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Randi Zuckerberg, sister of Facebook chief Mark Zuckerberg, then led attendees in singing “Shalom Aleichem.” Her talent as a singer wowed the crowd, as it has here for several years now. Jacob Frenkel then chanted the blessings for the wine and bread. Shortly after the dinner of egg noodle tagliatelle and vegetable kabob began, it was Peres’s turn to speak.
It was lost on no one there, including Peres, that this incredible gathering — particularly in Switzerland, which had remained frustratingly neutral during World War II, though on this night the Swiss were gracious and welcoming hosts — was an affirmation of the Jews’ resilience.
“I remember when Israel was not a state, but a doubt,” Peres said.
He let that sink in, and then continued: “I saw so many impossible situations. Israel had no water. We have two seas — one dead, one dying. We had nothing. Not food, not oil, not a land that could enrich us. It was and has been through our history the human being — human talent — that has spurred our survival and success.”
Peres addressed the current tense political situation by saying: “Our greatest hope is to make peace. We don’t hate the Arabs; we don’t hate the Muslims.”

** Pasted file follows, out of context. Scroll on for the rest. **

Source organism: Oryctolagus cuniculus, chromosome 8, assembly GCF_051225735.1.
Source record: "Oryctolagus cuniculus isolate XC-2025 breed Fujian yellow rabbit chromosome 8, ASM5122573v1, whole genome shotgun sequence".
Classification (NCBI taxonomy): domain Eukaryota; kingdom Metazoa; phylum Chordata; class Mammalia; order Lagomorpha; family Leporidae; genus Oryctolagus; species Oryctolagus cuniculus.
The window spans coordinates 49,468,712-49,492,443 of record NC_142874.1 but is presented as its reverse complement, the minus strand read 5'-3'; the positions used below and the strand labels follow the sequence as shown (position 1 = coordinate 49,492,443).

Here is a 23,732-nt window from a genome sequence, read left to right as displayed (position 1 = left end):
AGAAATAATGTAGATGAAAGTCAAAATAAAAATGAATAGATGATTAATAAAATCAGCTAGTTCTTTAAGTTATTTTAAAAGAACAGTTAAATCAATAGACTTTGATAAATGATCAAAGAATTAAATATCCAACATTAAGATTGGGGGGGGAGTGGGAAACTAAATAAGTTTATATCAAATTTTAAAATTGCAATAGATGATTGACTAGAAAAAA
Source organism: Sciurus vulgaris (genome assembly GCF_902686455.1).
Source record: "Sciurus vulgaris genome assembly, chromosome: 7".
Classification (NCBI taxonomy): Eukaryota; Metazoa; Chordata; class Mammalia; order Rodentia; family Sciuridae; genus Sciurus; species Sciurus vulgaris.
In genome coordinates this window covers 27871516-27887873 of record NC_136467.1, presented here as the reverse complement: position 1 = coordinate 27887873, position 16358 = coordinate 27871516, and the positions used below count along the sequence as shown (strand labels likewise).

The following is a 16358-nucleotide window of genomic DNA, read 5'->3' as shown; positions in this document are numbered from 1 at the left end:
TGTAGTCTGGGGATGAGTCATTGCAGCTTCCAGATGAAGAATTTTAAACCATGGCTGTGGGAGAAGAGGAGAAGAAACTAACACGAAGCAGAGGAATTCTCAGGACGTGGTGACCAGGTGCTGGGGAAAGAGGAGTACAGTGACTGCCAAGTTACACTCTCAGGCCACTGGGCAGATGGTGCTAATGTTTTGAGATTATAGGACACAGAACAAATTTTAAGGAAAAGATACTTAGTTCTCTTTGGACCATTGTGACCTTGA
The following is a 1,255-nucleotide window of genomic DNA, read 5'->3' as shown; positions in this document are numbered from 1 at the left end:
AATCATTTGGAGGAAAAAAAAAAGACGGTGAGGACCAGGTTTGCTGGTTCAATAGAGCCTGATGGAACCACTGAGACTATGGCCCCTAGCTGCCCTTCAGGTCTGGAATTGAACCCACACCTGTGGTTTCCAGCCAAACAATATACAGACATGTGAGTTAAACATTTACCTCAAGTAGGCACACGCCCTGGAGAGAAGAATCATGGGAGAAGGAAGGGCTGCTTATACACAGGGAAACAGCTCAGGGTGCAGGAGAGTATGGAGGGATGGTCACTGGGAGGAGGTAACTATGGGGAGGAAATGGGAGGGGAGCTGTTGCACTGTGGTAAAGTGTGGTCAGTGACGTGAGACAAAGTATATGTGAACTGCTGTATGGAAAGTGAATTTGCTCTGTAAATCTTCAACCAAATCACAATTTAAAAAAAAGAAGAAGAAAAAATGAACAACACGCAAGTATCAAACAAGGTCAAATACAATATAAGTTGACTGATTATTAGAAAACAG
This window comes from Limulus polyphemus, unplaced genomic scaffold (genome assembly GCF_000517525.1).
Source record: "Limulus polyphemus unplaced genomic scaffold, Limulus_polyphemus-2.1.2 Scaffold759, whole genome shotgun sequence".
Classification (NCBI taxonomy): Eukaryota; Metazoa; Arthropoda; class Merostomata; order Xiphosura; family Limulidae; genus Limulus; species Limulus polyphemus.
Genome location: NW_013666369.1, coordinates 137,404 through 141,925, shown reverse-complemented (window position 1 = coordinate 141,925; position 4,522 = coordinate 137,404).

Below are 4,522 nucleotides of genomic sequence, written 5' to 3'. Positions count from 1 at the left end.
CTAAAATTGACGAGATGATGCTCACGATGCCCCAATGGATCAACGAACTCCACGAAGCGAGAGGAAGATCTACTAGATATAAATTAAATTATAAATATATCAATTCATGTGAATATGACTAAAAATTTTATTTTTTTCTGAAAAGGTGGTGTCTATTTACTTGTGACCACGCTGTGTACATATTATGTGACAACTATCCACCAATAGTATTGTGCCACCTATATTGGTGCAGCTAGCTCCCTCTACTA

Next, Barak stood to speak, beginning with a little humor.
“There’s an old Yiddish saying: Be healthy, because troubles will not be in short supply!” The crowd laughed.
“Israel is healthy and strong, but troubles are not in short supply,” he said, giving a nod to the political earthquakes in the Middle East stemming from the “Arab Spring.” He then turned to the issues of unemployment, inflation and angst in Israel.
“It shouldn’t be that it takes young Israelis who work hard some 10 years to buy even a little apartment. It is fair for them to say, he continued, ‘You, the leaders, are not living up to our expectations.’
“We need a more sincere dialogue between citizens and politicians,” he said.
After rousing applause, he started to leave the podium and then quickly returned.
“Oh, and Stanley Fischer [of Israel’s Central Bank] would like me to mention that Israel is a wonderful place, so please invest,” he added.
As I left the dining room, I ran into JPMorgan Chase & Co. CEO Jamie Dimon in the hotel lobby. “Liz, you’re Jewish?” he asked, observing my very Irish-looking red hair and green eyes.
After that Davos Shabbat, I couldn’t have been prouder to answer: “You bet, Jamie. 100%.”
Liz Claman is an anchor for Fox Business Network.